Under the Family Medical Leave Act (FMLA), eligible employees of covered employers can request up to twelve weeks of medical leave within a one year period for a serious medical condition of the employee or a family member as well as the birth or adoption of the employee’s child. When the employee requests FMLA leave for a serious medical condition, the employer can request certification of the medical condition.
Employers can request information about the medical condition, the need for leave, contact information for the physician among other facts. Employers may reject the certification or require additional information in limited circumstances and through specific procedures. When employers exceed what FMLA allows then the employer may become liable for interfering with the employee’s FMLA rights.
Today’s post discusses general rules when an employer can reject FMLA certification and when an employer may request additional information. We will discuss some ways employers violate FMLA rights. FMLA regulations are highly technical regulations and a claim may arise through violating one of these technical requirements. If you believe your employer violated your FMLA rights then you should speak with employment lawyers in your area right away.
When an employer may outright reject an FMLA certification
Employers are only allowed to outright reject an FMLA certification if:
- the employee is ineligible for FMLA leave;
- the employer determines the certification is not authentic (meaning not filled out and signed by the employee’s treating physician); and/or
- the employee’s certification does not request leave for a serious medical condition under the meaning of FMLA.
If the employer rejects the certification because it believes the medical condition is not a serious medical condition under FMLA then the employer better be right. An incorrect determination on this point is a surefire claim against the employer for violating the employee’s FMLA rights. Instead of rejecting it, many employers will return it to the employee and ask for an amended certification.
When an employer may request additional information in an FMLA certification
Far more commonly, employers reject FMLA certifications because it is incomplete and the employer needs additional information. Employers can reject the certification with notice of the missing information. It must give the employee a reasonable opportunity to cure the defects and provide a complete FMLA certification. If the employer believes the medical condition described in the certification does not meet the serious medical condition standard in FMLA then it may choose to ask the employee to provide an amended certification with more information so it can make a better determination whether the condition meets the FMLA standard.
Your employer cannot directly communicate with your physician except for specific purposes and through specific procedures. Your physician can be contacted if the employer believes the FMLA request may be a disability under the ADA. In that case the employer must follow ADA regulations for communicating with the physician. Your employer may also communicate with your physician for clarification (e.g. doctor’s illegible handwriting) or to authenticate (i.e. not a forgery). When an employer contacts your physician, it must be through the benefits or human resources staff. Your direct supervisor cannot make direct contact with your physician. This is to ensure a level of privacy between you and your supervisor.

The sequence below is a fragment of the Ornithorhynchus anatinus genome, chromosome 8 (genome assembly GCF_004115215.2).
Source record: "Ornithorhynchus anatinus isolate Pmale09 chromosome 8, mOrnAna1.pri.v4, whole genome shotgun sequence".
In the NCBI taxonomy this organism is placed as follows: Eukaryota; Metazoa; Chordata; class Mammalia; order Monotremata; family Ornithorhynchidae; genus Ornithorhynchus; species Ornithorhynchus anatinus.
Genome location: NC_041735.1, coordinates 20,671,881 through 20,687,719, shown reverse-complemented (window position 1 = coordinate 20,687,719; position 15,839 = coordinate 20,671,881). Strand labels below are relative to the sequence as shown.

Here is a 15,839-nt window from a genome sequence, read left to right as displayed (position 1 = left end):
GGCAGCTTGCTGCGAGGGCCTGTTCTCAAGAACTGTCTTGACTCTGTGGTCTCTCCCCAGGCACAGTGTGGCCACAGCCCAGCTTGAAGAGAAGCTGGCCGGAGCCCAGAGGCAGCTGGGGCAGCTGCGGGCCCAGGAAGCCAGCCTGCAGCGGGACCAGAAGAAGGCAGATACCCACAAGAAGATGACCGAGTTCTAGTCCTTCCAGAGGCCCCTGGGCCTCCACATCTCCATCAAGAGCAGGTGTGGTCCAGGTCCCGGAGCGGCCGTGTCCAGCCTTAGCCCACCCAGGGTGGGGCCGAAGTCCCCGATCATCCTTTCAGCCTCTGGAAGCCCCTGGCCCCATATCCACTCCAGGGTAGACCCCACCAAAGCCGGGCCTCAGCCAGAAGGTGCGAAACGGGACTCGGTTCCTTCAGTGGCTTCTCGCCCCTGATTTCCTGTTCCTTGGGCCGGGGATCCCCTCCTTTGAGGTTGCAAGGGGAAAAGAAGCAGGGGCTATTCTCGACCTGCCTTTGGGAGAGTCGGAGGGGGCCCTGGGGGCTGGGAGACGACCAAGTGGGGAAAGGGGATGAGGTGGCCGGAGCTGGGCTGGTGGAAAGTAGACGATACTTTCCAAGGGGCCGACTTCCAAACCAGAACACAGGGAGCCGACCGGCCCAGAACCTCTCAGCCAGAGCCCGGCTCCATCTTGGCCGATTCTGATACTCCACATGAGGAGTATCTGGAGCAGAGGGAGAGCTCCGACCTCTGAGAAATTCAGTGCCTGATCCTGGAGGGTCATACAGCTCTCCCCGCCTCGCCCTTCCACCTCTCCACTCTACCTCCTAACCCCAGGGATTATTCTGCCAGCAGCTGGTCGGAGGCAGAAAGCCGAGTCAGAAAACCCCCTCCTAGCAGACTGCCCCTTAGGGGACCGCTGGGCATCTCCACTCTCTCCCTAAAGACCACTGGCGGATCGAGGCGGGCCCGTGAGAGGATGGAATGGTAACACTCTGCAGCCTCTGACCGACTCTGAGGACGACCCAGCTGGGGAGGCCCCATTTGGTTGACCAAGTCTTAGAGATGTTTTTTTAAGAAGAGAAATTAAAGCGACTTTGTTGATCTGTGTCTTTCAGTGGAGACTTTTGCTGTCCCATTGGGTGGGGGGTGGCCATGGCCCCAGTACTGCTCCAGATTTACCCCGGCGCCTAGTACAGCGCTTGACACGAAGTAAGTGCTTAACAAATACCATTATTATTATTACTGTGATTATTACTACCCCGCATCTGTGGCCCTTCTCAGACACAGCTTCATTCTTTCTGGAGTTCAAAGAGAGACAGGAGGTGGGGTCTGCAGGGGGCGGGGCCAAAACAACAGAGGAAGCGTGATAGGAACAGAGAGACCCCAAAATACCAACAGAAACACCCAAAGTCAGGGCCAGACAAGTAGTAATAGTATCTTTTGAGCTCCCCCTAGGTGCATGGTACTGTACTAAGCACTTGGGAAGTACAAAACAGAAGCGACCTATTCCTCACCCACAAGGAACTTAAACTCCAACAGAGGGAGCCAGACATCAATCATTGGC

When an employer can request a second or third opinion about your FMLA certification
If an employer does not believe the certification states an adequate need for FMLA leave or that the medical condition fails to meet the definition under the statute, the employer is permitted to seek a second opinion from another physician. The employer must pay all of the costs associated with obtaining the second opinion. If the second opinion agrees with your physician then your employer may not pursue additional medical exams on your FMLA leave request.
If, however, the second opinion disagrees with your physician then the employer is permitted to request a third opinion. The employer must again pay the costs of the medical exam. What’s unique about the third opinion is that the employer and employee must jointly agree on the physician who will provide the third opinion. The parties must attempt to reach an agreement in good faith. If either party acts in bad faith in refusing to reach an agreement then the opinion of the other party’s physician is the final word on the certification. If a third opinion is necessary then it is the final word on the certification.
Ways employers violate these FMLA certification rules
Your employer is not allowed go far beyond these procedures. When an employer exceeds these limitations it is likely interfering with your FMLA rights and subject to your claims to recover against it. Even when the employer eventually grants your FMLA leave, you may have claims against the employer for interference with your FMLA rights as a form of harassment when the employer uses unnecessary or prohibited methods to determine whether the certification entitles you to FMLA medical leave. Let’s talk about some ways employers unlawfully violate your FMLA rights when reviewing your FMLA certification: